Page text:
My Peace…I give to you..

(The beautiful chanted Salve Regina, with which my Carmelite Community always ends our meetings.)

Today was my monthly meeting for the Secular Discalced Carmelites, of which I have been a member for 16 years.

It is hard to believe that it has been that long since I nervously walked into my first meeting, not knowing anyone, but feeling called there by a desire which had long been in my heart. It is fascinating to look back and see how God begins preparing us for the future, even though we are completely unaware.

I had been taught by Carmelite sisters, of the Order of Ancient Observance (O.Carm.), from first grade all the way through highschool. I remember receiving my acceptance letter into Mt Carmel Academy.  It began, “Dear Carmelite..,” and that especially delighted me for some reason.

Years later, I read The Story of a Soul, and immediately fell in love with St. Therese and sat at her feet imbibing her wisdom and her science of love, as I read every available book I could find about her.  I have a personal collection of at least fifty such books, and have read more besides, in addition to countless articles in Carmelite publications throughout the years.

And then, in God’s timing, I learned that there was a community of Secular Discalced Carmelites in my area, and after a retreat and much prayer, I gathered the courage to attend that first meeting.

This morning, I was rushing as usual, praying not to be late, and trying to shake a migraine which had awakened me before dawn.  During the past few years, it is always that way. I have come to expect that meeting days will be a challenge.

In the beginning, it was quite the opposite. I looked forward to these special days and always arrived a bit early to talk and laugh with my formation companions. I loved my formation classes and never fell behind in the required reading and other assignments. LIke the first steps in the spiritual life which are usually strewn with much spiritual joy and many consolations, so also were my first steps in Carmel.

Now it is different, as there are always challenges just getting out of the house. I am not one to see the devil behind every bush, but I do believe he is always at work trying to grind us down, and discourage us from anything which will enable us to progress in our love for and union with our God.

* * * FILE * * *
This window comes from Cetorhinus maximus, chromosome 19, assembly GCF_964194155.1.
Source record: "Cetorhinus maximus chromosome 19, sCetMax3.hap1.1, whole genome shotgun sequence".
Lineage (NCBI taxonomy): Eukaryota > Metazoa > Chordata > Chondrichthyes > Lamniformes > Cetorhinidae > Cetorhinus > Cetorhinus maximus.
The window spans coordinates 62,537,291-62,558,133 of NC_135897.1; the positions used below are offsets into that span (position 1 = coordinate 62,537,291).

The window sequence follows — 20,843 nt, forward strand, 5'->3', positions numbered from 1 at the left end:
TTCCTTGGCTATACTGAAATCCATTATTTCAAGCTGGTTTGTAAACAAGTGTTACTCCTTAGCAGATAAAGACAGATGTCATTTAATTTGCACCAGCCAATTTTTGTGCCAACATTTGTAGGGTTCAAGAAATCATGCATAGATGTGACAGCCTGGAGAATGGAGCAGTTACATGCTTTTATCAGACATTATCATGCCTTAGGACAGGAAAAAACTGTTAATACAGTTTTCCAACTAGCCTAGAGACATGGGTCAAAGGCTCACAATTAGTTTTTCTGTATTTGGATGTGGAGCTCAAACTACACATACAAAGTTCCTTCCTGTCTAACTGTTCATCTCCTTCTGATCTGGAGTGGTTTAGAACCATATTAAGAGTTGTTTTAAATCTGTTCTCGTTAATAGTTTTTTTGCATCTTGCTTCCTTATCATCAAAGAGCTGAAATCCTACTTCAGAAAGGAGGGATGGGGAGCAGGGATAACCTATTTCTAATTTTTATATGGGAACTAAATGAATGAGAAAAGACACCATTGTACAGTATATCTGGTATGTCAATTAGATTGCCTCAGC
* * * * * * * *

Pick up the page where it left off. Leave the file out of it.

My current journey in Carmel also reflects the spiritual desert I have been living in for some years now. It is hard to pray, impossible to meditate … a spiritual existence devoid of any sweetness or consoling feelings.  As I walk through day after day like this, I also greet my monthly meetings in much the same way. My closest friends have left Carmel, and other beloved members have passed away. There are many new members I hardly know, as they joined during the two years before my parents died, a period when I had to miss many meetings. There was a certain disconnect, as I was not present for some clothings and professions and not available to participate in discussions about implementing changes, etc.

So now, I tend to sit in the back, quietly listening and observing, and endeavoring to be faithful to my current assignment as infirmarian, which makes me responsible to see that our sick and homebound members are not forgotten.

But, as on the spiritual journey, no matter which stage one may be in…no matter how dark and dreary and dry as a bone one’s soul feels, yet, deep within, there is that Peace which the Savior promised, a peace the world cannot give. It is in the center of the soul, where the King dwells with His treasures.

This peace is not so deep in the beginning, and can still be disturbed when especially painful crosses fall upon us, but as time passes, it penetrates more deeply into our hearts, and like a welcome anchor, is not easily shaken. And joy too remains…not the sunny bursts of joy which once made our souls dance and sing, but a quieter joy which comes from being absolutely certain that God is always with us, and will never abandon us. We have learned that He does not leave when the consolations go, and that is such a comfort. We have not lost Him because we no longer feel His Presence. We continue to trust, and that is much more reliable evidence than feelings.